The basis for the coverage is Poundstone’s new book Gaming the Vote: Why Elections Aren’t Fair (and What We Can Do About It)
From the MotherJones interview:
It’s heartening to know, as primary season begins, that ours may be the worst of all the voting systems in common use. That’s the takeaway from Gaming the Vote: Why Elections Aren’t Fair (and What We Can Do About It), the latest of eleven books by William Poundstone, a professional skeptic who studied physics at the Massachusetts Institute of Technology before he began pumping out nonfiction in 1982.
Poundstone became interested in voting theory after reading about Arrow’s Impossibility Theorem, a 59-year-old paradox wherein economist Kenneth Arrow, now a professor emeritus at Stanford University, identified what he perceived as a fundamental flaw in our democracy: Put simply, he argued that devising a perfectly fair voting system is mathematically impossible.
Mother Jones: Is there a way around Arrow’s Impossibility Theorem?
William Poundstone: For decades, there was almost a kind of despair among voting theorists of getting any better system than we had. What’s interesting, though, is that the impossibility theorem doesn’t apply to systems where you score the candidates rather than rank them. With scoring, you’re essentially filling out a report card—if you think there are two candidates who deserve four stars you can give them both four stars—whereas with ranking you have to artificially give one a number one and one a number two. That turns out to be crucial.
MJ: And yet plurality voting—where a person can vote for only one candidate for a particular office—is the most common system in use. What’s wrong with it?
WP: Whenever you have two candidates whose support overlaps, that’s bad for both of those candidates, the obvious example being Nader and Gore in 2000. So a candidate can be a spoiler and cause the second most popular candidate to win. This is something that’s been appreciated at least going back to the 18th century, and people have tried to devise different ways of dealing with it, but for a very long time this was one of those unsolvable problems.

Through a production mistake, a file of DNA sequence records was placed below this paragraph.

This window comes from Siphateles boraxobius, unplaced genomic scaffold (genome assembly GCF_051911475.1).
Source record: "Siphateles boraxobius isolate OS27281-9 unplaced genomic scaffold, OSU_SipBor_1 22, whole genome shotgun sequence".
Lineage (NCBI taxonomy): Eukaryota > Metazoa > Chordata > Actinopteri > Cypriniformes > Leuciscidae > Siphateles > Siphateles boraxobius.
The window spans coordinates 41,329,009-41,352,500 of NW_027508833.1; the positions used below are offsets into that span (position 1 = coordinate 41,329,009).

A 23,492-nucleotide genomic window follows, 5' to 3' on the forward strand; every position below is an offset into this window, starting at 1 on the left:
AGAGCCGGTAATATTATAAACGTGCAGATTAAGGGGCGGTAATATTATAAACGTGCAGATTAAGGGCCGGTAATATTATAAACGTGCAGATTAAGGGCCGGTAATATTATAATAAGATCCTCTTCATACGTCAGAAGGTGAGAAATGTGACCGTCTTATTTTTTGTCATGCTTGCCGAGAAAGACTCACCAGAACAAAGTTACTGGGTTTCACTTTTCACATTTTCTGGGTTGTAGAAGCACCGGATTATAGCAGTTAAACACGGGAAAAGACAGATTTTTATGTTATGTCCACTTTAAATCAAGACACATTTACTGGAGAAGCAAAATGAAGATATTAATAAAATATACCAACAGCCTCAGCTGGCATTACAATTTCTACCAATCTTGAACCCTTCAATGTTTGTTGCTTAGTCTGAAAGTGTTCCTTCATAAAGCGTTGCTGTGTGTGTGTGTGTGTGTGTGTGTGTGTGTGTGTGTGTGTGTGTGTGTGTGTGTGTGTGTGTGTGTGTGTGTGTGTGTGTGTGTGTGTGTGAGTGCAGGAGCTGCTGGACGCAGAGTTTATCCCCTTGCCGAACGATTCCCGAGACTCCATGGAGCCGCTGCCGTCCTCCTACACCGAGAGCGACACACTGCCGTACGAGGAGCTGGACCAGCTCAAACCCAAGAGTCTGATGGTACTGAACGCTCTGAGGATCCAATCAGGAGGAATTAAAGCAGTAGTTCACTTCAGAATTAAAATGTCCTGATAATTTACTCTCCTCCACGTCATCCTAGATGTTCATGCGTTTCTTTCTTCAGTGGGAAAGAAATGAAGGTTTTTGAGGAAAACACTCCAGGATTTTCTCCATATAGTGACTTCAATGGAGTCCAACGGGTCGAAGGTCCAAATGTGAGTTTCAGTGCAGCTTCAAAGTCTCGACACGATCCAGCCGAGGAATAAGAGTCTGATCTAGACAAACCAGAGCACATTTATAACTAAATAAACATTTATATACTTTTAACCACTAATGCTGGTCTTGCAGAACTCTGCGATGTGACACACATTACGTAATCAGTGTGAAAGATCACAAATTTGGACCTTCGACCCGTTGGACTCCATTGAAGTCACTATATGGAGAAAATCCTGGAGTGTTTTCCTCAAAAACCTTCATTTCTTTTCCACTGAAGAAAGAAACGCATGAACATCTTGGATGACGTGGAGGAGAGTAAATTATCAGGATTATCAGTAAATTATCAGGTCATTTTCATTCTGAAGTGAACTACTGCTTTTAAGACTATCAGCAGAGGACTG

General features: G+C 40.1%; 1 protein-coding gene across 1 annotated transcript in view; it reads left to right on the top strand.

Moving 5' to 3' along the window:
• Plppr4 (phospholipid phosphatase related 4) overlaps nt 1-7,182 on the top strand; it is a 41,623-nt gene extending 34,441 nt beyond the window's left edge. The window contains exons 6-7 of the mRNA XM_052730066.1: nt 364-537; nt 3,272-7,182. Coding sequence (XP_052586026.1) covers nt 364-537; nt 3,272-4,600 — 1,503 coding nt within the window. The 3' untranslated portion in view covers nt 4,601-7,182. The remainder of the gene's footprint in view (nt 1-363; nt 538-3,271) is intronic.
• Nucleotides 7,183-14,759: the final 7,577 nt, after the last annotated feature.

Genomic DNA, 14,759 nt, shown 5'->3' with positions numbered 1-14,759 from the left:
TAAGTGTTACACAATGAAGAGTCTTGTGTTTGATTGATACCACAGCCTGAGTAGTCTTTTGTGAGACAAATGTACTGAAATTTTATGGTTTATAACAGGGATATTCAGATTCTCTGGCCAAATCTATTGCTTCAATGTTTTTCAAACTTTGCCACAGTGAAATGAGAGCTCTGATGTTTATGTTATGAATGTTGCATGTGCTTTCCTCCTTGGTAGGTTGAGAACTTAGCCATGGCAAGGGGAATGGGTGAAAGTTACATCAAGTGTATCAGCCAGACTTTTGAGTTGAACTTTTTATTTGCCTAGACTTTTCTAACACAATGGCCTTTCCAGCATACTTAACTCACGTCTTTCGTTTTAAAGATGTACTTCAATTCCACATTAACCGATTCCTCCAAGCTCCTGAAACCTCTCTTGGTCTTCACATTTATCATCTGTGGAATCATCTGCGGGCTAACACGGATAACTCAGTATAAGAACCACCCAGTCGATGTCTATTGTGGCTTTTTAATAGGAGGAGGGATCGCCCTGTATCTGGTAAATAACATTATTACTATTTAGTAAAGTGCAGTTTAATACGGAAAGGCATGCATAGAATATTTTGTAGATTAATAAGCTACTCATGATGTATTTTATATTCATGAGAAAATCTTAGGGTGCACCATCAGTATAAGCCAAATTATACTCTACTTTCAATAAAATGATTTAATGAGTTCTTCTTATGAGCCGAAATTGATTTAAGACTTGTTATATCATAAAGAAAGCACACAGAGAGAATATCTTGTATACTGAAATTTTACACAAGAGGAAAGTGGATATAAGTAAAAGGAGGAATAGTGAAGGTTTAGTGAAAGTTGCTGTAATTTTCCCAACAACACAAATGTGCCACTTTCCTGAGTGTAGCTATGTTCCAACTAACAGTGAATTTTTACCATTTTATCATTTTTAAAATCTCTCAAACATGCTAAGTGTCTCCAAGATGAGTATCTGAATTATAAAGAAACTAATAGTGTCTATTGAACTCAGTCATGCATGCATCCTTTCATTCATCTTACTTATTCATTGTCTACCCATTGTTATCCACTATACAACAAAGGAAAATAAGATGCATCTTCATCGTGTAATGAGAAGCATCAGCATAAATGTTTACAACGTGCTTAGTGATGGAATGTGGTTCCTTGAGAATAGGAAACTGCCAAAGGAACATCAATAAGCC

And some more:
MJ: You seem to favor the emerging system of range voting.
WP: Range voting is the newest in the sense of people being aware of it and promoting it: If you’re rating a video on YouTube you give it one to five stars, and they take that information and show you the average score of all the people who bother to rate it. We use it with a report card. The valedictorian of a school is the winner of a range vote by the teachers for each of their classes. In the Olympics, they hold up those cards to rate someone’s performance—that’s another example. People are pretty familiar with the idea. Nobody has given a convincing argument that there’s anything seriously wrong with it—the one thing you sometimes hear is it’s complicated, but that’s about it.
I’ve been following Range Voting for a few years and I find the statement that “Nobody has given a convincing argument that there’s anything seriously wrong with it” to be remarkable and false. I say this as a supporter of range voting. The main argument that I hear against Range Voting is that is that it encourages people to partially abstain by not voting max-score or min-score for every candidate. I actually agree with this criticism in that I think that voting instructions ought to be clear that any vote that is not cast as a max-score or min-score is effectively a partial abstention. With appropriate voting instructions Range Voting could be considered Approval voting that allows for partial abstentions.
Although I could support Range Voting, I think that Approval Voting is a more practical reform that we should aim to achieve first. It is extraordinarily simple and a very good improvement over plurality and instant-runoff-voting.